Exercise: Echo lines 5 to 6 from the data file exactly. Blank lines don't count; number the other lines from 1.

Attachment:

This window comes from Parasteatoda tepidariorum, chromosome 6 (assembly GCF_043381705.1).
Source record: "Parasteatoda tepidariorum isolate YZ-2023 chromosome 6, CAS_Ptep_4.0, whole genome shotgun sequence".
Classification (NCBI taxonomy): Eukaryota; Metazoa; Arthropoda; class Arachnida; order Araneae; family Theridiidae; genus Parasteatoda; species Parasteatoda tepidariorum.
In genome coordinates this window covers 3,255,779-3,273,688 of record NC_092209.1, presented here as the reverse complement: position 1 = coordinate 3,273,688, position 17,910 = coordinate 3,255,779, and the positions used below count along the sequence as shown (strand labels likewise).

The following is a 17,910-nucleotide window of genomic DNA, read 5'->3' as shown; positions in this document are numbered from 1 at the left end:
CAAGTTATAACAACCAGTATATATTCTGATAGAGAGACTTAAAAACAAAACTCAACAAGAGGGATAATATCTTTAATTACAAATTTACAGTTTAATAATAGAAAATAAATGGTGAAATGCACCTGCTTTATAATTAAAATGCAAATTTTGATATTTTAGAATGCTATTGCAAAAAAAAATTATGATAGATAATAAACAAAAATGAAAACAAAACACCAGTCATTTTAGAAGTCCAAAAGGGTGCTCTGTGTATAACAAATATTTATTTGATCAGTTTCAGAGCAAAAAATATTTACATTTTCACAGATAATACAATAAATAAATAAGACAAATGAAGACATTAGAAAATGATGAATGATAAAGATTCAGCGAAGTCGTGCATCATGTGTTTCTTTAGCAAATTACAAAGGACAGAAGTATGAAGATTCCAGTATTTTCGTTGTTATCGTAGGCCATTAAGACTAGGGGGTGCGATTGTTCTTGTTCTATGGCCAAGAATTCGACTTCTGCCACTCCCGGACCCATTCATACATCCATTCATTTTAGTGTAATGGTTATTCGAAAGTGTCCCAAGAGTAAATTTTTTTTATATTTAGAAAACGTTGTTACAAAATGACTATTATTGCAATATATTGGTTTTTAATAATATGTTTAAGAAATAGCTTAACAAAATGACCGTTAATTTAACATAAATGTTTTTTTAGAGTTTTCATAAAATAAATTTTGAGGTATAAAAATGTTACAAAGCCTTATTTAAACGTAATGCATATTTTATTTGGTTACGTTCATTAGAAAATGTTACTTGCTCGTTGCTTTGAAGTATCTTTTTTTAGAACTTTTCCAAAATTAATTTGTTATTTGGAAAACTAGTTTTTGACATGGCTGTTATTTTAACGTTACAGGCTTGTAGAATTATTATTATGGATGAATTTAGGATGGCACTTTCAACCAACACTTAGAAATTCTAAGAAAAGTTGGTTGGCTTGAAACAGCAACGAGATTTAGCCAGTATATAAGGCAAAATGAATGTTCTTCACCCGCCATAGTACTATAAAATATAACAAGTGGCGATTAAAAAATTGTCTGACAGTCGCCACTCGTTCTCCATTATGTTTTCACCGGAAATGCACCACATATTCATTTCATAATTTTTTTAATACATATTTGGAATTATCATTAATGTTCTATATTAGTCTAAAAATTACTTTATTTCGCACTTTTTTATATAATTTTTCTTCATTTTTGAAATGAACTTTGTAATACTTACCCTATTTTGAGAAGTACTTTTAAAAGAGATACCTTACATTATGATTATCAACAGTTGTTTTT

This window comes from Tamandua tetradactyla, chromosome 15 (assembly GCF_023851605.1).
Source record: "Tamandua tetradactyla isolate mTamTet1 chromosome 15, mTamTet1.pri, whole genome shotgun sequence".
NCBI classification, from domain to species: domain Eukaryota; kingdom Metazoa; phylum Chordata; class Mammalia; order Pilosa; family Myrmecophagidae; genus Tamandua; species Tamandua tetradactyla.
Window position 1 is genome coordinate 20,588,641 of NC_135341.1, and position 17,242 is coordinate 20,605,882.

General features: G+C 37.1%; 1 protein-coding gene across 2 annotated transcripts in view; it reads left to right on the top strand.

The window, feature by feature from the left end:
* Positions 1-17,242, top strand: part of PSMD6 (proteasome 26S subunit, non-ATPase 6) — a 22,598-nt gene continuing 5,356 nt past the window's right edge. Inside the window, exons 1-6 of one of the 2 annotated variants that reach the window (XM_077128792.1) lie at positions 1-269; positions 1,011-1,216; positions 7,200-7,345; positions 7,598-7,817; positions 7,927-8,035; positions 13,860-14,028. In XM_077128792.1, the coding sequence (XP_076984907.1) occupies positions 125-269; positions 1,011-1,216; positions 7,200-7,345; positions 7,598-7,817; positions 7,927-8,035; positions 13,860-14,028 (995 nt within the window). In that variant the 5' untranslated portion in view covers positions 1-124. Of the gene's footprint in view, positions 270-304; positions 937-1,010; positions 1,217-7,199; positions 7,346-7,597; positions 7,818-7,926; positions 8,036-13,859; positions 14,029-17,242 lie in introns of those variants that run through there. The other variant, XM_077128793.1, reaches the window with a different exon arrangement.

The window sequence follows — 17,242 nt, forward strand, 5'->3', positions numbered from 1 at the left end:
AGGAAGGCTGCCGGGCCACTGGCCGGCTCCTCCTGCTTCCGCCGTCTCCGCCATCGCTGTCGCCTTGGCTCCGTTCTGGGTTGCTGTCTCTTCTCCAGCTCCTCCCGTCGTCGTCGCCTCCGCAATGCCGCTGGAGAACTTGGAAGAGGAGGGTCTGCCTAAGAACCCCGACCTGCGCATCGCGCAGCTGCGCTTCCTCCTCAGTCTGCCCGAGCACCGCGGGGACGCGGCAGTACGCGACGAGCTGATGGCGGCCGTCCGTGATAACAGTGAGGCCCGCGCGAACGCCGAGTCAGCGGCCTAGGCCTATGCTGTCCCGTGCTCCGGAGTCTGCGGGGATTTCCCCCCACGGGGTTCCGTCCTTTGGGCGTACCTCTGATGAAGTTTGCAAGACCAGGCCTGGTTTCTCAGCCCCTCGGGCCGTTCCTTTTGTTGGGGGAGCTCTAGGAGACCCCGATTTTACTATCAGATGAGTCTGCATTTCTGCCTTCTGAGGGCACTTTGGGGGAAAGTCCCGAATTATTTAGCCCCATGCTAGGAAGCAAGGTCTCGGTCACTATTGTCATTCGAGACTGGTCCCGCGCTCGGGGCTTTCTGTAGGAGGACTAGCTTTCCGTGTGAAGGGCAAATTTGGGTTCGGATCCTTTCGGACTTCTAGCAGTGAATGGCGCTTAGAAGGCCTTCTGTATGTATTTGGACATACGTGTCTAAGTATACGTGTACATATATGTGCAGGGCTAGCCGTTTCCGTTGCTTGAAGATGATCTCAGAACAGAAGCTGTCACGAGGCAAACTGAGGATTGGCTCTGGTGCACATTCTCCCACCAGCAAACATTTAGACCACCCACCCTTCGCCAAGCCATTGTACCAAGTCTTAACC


The following is a 17,910-nucleotide window of genomic DNA, read 5'->3' as shown; positions in this document are numbered from 1 at the left end:
CAAGTTATAACAACCAGTATATATTCTGATAGAGAGACTTAAAAACAAAACTCAACAAGAGGGATAATATCTTTAATTACAAATTTACAGTTTAATAATAGAAAATAAATGGTGAAATGCACCTGCTTTATAATTAAAATGCAAATTTTGATATTTTAGAATGCTATTGCAAAAAAAAATTATGATAGATAATAAACAAAAATGAAAACAAAACACCAGTCATTTTAGAAGTCCAAAAGGGTGCTCTGTGTATAACAAATATTTATTTGATCAGTTTCAGAGCAAAAAATATTTACATTTTCACAGATAATACAATAAATAAATAAGACAAATGAAGACATTAGAAAATGATGAATGATAAAGATTCAGCGAAGTCGTGCATCATGTGTTTCTTTAGCAAATTACAAAGGACAGAAGTATGAAGATTCCAGTATTTTCGTTGTTATCGTAGGCCATTAAGACTAGGGGGTGCGATTGTTCTTGTTCTATGGCCAAGAATTCGACTTCTGCCACTCCCGGACCCATTCATACATCCATTCATTTTAGTGTAATGGTTATTCGAAAGTGTCCCAAGAGTAAATTTTTTTTATATTTAGAAAACGTTGTTACAAAATGACTATTATTGCAATATATTGGTTTTTAATAATATGTTTAAGAAATAGCTTAACAAAATGACCGTTAATTTAACATAAATGTTTTTTTAGAGTTTTCATAAAATAAATTTTGAGGTATAAAAATGTTACAAAGCCTTATTTAAACGTAATGCATATTTTATTTGGTTACGTTCATTAGAAAATGTTACTTGCTCGTTGCTTTGAAGTATCTTTTTTTAGAACTTTTCCAAAATTAATTTGTTATTTGGAAAACTAGTTTTTGACATGGCTGTTATTTTAACGTTACAGGCTTGTAGAATTATTATTATGGATGAATTTAGGATGGCACTTTCAACCAACACTTAGAAATTCTAAGAAAAGTTGGTTGGCTTGAAACAGCAACGAGATTTAGCCAGTATATAAGGCAAAATGAATGTTCTTCACCCGCCATAGTACTATAAAATATAACAAGTGGCGATTAAAAAATTGTCTGACAGTCGCCACTCGTTCTCCATTATGTTTTCACCGGAAATGCACCACATATTCATTTCATAATTTTTTTAATACATATTTGGAATTATCATTAATGTTCTATATTAGTCTAAAAATTACTTTATTTCGCACTTTTTTATATAATTTTTCTTCATTTTTGAAATGAACTTTGTAATACTTACCCTATTTTGAGAAGTACTTTTAAAAGAGATACCTTACATTATGATTATCAACAGTTGTTTTT